Who Invented Chicken Nuggets, And What's Really In Them?

Chicken nuggets are one of those foods that are beloved by children, for multiple reasons. One, they're fried. Two, they're salty. Three, they generally taste pretty good. Four, they're made from the most inoffensive type of meat, chicken. While it might be easy to assume that they're just ground-up meat, formed into patties and fried, that can be far from the truth, especially in fast food.

According to a recent study conducted by researchers from the University of Mississippi Medical Center who picked up the nuggets at two unnamed fast food chains, the nuggets contained only about 50 percent meat. The rest was a hodgepodge of fat, blood vessels, nerves, connective tissue, and ground bone. Believe it or not, if you're going to buy fast food chicken nuggets, you should probably go with McDonald's McNuggets, which at least start with boneless white meat chicken before other ingredients like modified food starch and wheat starch are added.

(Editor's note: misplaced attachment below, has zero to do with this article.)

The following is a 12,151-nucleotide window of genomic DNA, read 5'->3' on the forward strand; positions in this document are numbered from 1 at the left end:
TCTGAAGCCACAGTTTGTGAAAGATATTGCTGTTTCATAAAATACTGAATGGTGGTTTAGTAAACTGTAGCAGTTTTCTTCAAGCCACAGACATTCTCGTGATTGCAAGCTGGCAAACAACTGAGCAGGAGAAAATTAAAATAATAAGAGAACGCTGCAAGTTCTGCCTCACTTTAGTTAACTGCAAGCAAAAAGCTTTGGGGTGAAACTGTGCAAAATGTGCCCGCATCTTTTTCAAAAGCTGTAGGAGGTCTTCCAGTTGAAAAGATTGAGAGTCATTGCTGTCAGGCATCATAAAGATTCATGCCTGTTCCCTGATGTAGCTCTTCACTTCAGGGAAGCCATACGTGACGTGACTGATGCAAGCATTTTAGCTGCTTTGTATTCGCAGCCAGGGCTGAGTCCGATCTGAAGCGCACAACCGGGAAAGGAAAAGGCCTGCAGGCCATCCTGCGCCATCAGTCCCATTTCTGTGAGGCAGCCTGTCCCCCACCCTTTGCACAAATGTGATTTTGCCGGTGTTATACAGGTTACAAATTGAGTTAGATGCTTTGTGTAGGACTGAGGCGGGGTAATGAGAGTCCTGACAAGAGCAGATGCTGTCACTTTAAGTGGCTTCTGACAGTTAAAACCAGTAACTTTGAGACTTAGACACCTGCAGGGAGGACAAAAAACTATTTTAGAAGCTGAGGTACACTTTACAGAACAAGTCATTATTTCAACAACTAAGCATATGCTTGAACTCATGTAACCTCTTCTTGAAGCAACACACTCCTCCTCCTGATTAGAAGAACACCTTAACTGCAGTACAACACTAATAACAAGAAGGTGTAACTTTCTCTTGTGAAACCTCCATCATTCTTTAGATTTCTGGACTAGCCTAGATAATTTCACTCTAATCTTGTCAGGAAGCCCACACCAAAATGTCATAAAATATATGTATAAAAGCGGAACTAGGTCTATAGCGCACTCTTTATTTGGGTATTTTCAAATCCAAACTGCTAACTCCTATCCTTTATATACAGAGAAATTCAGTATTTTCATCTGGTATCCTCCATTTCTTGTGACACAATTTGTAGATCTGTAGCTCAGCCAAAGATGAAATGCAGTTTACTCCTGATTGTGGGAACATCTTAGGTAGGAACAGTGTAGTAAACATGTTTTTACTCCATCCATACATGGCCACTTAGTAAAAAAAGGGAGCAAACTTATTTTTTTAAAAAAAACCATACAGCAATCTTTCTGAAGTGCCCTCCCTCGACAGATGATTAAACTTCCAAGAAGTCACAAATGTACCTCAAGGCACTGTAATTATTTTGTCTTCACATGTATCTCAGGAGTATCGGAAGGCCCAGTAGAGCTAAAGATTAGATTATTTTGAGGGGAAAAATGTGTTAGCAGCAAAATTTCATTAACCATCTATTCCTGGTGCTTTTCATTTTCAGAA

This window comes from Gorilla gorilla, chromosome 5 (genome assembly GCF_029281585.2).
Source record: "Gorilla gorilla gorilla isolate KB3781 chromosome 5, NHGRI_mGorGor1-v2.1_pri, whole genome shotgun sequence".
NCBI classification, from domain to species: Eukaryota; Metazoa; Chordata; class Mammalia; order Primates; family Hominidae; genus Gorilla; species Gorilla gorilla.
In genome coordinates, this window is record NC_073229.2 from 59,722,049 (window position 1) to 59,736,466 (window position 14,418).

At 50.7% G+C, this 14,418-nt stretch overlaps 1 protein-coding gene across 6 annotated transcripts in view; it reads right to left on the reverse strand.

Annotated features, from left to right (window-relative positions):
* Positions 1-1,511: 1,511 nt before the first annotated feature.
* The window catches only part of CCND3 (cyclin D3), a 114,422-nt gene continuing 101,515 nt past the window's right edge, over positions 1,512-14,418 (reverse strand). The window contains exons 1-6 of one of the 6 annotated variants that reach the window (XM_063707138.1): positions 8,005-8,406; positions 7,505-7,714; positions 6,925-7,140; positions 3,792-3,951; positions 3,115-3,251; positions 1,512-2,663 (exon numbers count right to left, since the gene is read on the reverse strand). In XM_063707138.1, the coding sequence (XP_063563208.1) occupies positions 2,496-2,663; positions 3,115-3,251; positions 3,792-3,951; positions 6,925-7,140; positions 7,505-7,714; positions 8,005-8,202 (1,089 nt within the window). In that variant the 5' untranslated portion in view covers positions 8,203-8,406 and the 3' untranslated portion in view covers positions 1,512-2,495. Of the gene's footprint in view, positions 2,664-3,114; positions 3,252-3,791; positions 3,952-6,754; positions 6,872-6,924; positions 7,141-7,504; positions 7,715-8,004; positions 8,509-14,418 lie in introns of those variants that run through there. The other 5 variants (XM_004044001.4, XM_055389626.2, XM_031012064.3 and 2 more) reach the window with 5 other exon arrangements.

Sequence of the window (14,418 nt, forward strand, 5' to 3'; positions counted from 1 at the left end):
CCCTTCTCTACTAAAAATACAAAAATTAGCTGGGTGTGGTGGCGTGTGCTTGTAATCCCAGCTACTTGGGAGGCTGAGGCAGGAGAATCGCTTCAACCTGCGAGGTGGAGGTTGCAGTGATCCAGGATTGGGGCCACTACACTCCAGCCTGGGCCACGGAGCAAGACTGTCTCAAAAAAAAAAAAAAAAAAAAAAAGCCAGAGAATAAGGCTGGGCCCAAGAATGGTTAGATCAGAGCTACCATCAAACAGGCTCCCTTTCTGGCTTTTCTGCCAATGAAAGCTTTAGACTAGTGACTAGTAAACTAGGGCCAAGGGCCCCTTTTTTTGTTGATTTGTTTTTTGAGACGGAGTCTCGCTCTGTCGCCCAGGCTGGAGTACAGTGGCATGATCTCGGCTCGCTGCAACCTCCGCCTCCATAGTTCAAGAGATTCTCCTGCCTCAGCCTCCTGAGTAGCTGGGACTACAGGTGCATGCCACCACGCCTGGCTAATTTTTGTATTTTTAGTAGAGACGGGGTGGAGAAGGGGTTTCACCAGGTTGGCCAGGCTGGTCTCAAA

Now there might very well be some chicken nuggets on the market that are made with nothing but high-grade chicken meat, but until we have a guarantee, we'll stick with making our own; here's a good recipe.

As for who invented them, that dubious title goes to Robert C. Baker, a food science professor at Cornell, who published a way to mold chicken into any shape as an unpatented academic work in the 1950s. Often called "the George Washington Carver of poultry," he also invented a chicken deboning machine, chicken and turkey hot dogs, and turkey ham.